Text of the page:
Shane Loeffler
Earth scientist, software developer, cartographer
Journal of Maps | 2021 | Academic
Abstract: Technology has transformed maps into interactive tools for exploring and understanding the world. In this article, we present the user experience (UX) design process for Flyover Country (, a mobile mapping application that visualizes information about the Earth’s geology and history, allowing users to save and then access the information offline while flying, driving, or hiking. Specifically, the paper presents a UX design study that tracks the conceptualization, implementation, and revision of Flyover Country, and employs scenario-based design to walk through a pair of use case scenarios that informed our UX design: science outreach to the general public and field trip guides for geoscience education. In the paper, we note UX design insights that are potentially transferable to other mobile mapping contexts, organizing insights by mobile representation design (scale, projection, symbolization, and typography) versus mobile interaction design (map entry point, bottom navigation, floating action button, and pull-up information panel). . . . | January 26, 2016 | General Public
Geologists, for better or worse, have been wandering the globe for a couple hundred years now, meticulously mapping every outcrop, moraine, fossil bed, and fold they can find. At this point in history we’ve got a pretty good idea of what rocks are where, more or less how they formed, and when. Earth’s history is being teased out thanks to huge (and recent) advances in our understanding of our planet’s dynamics such as plate tectonics and advances in radiometric dating. It’s pretty likely that someone has put a lot of thought into what the heck is going on with the rocks in your backyard; but how can you join in on that contemplation? . . . | October 21, 2015 | General Public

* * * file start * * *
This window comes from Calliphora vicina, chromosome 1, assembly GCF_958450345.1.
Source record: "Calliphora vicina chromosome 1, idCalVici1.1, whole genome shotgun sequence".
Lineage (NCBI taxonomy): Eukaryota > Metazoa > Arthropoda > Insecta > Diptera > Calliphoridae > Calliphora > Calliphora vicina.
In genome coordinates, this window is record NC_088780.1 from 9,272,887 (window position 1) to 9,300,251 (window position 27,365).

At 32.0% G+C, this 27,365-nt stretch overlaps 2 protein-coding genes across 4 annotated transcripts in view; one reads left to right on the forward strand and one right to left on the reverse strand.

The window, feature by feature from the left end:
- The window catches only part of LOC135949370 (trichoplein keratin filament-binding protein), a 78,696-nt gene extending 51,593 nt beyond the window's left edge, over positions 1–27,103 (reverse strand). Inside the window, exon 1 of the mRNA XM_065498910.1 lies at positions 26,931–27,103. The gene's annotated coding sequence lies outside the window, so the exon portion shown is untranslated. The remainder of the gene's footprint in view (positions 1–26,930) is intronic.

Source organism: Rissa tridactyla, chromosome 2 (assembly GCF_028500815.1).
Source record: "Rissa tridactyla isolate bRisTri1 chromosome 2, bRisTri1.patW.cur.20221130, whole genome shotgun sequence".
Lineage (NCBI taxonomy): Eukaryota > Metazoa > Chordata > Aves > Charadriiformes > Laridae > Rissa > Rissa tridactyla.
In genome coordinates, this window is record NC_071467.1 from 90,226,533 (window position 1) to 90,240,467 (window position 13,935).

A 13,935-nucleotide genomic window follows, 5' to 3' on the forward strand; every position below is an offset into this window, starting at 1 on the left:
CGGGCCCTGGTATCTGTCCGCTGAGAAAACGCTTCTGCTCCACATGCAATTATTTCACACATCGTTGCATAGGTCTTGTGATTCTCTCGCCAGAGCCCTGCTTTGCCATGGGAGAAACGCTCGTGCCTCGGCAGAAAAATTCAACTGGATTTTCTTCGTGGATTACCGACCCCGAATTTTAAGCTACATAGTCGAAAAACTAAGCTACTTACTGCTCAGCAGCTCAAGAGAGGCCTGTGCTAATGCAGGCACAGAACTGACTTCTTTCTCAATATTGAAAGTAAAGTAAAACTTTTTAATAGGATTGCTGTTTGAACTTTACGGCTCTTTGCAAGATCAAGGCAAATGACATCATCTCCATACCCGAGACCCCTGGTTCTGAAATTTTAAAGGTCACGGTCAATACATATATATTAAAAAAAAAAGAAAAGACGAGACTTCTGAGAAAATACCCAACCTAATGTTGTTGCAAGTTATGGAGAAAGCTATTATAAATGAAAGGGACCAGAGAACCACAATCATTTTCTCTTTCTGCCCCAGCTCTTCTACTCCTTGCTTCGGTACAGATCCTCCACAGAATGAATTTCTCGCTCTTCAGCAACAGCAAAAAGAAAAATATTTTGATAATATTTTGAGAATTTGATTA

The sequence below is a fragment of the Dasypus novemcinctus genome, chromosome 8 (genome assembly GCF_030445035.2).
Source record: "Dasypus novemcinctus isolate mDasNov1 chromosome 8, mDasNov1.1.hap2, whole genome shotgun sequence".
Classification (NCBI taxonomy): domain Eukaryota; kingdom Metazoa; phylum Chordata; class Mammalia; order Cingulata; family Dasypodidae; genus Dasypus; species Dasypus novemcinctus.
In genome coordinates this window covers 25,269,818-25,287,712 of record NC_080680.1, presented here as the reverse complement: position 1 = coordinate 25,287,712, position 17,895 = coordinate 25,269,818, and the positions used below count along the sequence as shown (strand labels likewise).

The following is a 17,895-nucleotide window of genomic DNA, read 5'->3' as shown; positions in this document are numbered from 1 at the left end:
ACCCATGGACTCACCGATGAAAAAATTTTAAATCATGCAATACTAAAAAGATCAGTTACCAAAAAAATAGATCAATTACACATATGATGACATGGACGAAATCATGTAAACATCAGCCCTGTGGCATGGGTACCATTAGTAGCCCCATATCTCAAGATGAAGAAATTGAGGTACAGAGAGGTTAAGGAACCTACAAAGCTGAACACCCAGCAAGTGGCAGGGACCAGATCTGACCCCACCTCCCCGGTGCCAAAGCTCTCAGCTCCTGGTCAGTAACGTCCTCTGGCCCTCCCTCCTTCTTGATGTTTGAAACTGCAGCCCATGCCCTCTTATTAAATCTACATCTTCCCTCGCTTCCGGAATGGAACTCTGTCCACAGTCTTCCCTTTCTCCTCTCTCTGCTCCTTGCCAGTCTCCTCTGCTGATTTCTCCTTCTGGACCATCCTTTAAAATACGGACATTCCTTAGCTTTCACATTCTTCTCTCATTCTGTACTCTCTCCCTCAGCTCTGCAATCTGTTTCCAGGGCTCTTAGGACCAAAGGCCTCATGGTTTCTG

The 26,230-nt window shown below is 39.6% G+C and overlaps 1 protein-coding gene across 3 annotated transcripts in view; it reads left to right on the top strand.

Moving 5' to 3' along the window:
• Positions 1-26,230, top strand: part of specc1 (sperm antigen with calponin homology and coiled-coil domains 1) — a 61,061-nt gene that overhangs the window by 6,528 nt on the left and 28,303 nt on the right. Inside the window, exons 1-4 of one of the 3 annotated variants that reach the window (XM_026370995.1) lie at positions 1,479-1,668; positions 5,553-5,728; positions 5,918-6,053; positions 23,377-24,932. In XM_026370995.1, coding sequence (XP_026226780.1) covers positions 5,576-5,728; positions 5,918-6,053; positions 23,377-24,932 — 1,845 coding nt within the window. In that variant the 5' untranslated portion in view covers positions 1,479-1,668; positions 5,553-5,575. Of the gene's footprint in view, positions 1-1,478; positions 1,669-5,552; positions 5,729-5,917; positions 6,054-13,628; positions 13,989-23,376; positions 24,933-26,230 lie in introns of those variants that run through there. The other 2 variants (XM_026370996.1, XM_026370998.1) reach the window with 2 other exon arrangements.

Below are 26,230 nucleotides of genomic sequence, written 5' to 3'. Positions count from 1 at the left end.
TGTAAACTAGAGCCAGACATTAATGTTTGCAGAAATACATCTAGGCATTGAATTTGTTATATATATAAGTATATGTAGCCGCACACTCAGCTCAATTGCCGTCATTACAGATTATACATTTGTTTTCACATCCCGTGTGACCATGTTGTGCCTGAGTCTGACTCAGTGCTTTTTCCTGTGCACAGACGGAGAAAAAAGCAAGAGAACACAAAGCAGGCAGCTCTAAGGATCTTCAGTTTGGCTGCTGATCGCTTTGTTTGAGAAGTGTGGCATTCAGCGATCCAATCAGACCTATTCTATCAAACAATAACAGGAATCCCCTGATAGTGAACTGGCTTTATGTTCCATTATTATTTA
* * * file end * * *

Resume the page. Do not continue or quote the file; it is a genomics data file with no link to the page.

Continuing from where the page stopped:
It’s one thing to know that there are 200 billion stars in the Milky Way Galaxy, that the Sun is a fairly average one, that many stars have planetary systems, and that there are hundreds of billions of other galaxies in our observable universe. It is another thing entirely to feel those numbers and facts. We can know them intellectually, rattle them off, and continue on with our day on planet Earth as if nothing profound was said, somehow not dropping dead of astonishment. This is maybe because even just a single billion is an unimaginable number. Our brains stop short, dumbfounded by the the prospect that there could possibly be that much stuff; the astonishment you might expect a humble human to feel at the thought of that much vastness is lost when its brain gets hung up on something it isn’t equipped to deal with, namely enormous quantities and their infinite possibilities. . . . | April 16, 2016 | General Public
Human’s have unearthed an astonishing number of fossils and other clues to what the Earth was like in the past. So many, in fact, that they need tools to keep track of them. Databases, like the Paleobiology Database and the Neotoma Paleoecology Database (both based at the University of Wisconsin Madison), allow scientists – and you – to explore and analyze the history of life in ways that were unimaginable not long ago. By organizing the locations, types, ages, and relationships between these discoveries, we can begin to tease out new answers to big questions about the history of life and climate on Earth. . . .